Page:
These allegations, if true, confirm that the photographic deceit coming out of Lebanon goes way beyond a few Photoshopped images:
i have been working in lebanon since all this started, and seeing the behavior of many of the lebanese wire service photographers has been a bit unsettling. while hajj has garnered a lot of attention for his doctoring of images digitally, whether guilty or not, i have been witness to the daily practice of directed shots, one case where a group of wire photogs were coreographing the unearthing of bodies, directing emergency workers here and there, asking them to position bodies just so, even remove bodies that have already been put in graves so that they can photograph them in peoples arms. these photographers have come away with powerful shots, that required no manipulation digitally, but instead, manipulation on a human level, and this itself is a bigger ethical problem.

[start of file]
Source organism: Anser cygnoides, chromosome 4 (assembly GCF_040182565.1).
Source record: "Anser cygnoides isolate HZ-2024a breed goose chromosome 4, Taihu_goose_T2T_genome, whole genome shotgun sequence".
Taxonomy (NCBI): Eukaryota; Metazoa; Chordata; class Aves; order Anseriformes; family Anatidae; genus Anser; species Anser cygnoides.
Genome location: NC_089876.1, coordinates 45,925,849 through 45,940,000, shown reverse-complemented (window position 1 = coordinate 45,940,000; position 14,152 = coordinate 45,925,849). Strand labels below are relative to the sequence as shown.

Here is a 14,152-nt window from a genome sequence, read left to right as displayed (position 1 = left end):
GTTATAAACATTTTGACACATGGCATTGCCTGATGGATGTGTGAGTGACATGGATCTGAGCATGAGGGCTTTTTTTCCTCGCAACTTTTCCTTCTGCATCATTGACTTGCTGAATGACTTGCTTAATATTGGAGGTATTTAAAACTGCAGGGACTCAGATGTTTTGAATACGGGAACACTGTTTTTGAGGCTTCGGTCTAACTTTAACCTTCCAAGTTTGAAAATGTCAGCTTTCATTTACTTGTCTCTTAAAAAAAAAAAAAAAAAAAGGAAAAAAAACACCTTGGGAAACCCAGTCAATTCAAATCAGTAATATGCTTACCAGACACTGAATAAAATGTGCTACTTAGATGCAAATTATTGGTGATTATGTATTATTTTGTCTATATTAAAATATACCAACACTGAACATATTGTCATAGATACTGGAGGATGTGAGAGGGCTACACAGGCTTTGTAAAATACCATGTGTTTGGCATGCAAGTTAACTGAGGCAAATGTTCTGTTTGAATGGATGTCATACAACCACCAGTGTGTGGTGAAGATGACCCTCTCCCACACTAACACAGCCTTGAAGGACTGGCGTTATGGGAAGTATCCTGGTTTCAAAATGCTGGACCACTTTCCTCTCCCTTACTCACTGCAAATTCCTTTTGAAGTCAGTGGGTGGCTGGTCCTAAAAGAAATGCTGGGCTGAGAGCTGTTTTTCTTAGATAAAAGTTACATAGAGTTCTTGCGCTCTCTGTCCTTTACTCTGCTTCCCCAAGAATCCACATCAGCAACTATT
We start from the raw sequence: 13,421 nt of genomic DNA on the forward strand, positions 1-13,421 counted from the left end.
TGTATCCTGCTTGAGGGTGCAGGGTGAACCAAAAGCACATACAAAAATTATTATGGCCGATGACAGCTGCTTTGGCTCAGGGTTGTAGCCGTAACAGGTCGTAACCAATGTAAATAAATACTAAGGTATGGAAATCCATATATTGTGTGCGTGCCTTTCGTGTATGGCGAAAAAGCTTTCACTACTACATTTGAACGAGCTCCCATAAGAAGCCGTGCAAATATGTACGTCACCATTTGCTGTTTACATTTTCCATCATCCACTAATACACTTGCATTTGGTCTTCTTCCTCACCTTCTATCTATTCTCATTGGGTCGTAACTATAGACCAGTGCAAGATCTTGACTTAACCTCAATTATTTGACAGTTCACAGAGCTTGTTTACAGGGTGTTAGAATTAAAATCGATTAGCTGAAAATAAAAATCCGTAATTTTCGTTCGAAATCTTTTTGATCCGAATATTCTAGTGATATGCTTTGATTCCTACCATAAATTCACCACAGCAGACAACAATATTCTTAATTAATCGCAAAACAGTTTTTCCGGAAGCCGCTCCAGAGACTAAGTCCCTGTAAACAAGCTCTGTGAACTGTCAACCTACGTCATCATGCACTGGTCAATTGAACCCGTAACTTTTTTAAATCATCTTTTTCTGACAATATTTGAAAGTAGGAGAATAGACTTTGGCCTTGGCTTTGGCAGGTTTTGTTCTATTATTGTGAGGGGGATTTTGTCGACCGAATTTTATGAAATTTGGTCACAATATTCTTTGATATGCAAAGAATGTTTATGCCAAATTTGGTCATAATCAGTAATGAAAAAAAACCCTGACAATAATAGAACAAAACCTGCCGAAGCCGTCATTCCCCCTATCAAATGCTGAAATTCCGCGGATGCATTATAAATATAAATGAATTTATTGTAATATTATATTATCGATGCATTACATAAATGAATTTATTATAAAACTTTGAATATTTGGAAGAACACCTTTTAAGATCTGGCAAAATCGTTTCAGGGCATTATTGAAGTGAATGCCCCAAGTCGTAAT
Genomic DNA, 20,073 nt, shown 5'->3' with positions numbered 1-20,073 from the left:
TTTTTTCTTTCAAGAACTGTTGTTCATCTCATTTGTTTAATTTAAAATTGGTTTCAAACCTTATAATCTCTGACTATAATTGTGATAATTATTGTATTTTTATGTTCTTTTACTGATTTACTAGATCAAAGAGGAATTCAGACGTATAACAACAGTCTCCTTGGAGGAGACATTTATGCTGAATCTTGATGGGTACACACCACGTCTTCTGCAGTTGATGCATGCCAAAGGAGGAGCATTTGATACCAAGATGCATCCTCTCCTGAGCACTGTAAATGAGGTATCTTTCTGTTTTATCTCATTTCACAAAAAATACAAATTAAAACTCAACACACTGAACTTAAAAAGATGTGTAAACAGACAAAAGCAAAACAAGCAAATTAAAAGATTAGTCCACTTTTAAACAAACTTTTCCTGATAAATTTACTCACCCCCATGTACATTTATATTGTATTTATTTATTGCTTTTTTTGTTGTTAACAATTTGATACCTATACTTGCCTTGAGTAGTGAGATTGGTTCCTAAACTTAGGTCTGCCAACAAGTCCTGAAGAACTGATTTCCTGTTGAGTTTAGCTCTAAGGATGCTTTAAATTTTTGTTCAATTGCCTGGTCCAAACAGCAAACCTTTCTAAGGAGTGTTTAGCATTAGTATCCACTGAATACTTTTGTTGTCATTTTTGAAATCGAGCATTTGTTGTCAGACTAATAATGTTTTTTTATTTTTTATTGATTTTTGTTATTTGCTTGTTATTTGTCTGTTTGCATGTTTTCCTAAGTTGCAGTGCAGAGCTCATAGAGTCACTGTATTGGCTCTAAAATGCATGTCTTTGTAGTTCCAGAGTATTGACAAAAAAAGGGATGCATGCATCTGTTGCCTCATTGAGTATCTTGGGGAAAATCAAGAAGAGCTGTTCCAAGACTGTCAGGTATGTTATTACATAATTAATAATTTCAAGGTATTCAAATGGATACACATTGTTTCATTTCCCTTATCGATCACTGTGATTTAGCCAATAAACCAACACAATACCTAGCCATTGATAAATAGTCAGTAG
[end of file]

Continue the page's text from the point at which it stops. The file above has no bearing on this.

The photographer, Byran Denton, posted a follow-up:
sorry to have not been specific. just to make this clear. i was not in qana and am not referring to the massacre that took place there. i have been covering beirut, and it was at numerous protest, evacuations as well as the israeli strikes in chiyeh, which unfortunately did not get that much coverage in the media—where i saw this behavior occur. i have also heard from friends of mine in lebanon, respected photographers, that this was not an isolated incident.
I’ve contacted Denton for comment, and I’ll let you know if I hear anything.